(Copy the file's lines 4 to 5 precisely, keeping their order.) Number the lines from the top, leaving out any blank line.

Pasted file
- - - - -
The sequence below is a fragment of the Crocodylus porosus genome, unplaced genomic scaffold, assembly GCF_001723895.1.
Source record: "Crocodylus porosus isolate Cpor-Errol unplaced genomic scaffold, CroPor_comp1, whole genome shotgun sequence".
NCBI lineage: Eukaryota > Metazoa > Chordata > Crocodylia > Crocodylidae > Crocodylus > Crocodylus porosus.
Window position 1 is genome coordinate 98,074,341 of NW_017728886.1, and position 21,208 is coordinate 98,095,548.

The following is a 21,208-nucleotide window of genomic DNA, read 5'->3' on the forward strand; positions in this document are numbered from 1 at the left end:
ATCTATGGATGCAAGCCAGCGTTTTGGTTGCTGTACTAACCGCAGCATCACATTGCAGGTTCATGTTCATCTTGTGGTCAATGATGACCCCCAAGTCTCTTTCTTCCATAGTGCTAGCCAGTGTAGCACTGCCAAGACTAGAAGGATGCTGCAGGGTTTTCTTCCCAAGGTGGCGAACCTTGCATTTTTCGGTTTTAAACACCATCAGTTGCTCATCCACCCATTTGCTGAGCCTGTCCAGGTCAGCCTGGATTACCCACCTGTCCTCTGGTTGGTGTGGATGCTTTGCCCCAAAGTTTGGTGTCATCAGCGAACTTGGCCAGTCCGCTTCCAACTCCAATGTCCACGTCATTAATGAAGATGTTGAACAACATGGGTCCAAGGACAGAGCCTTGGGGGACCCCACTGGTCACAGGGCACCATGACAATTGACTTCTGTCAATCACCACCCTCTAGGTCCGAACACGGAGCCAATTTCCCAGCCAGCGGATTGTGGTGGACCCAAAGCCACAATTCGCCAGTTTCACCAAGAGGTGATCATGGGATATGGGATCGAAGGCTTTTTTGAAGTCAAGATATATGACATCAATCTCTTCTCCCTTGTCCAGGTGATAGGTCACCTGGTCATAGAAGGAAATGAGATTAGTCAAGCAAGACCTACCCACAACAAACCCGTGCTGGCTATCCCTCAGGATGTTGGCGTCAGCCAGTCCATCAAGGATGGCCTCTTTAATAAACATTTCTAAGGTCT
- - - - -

Window position 1 is genome coordinate 98,074,341 of NW_017728886.1, and position 21,208 is coordinate 98,095,548.

The following is a 21,208-nucleotide window of genomic DNA, read 5'->3' on the forward strand; positions in this document are numbered from 1 at the left end: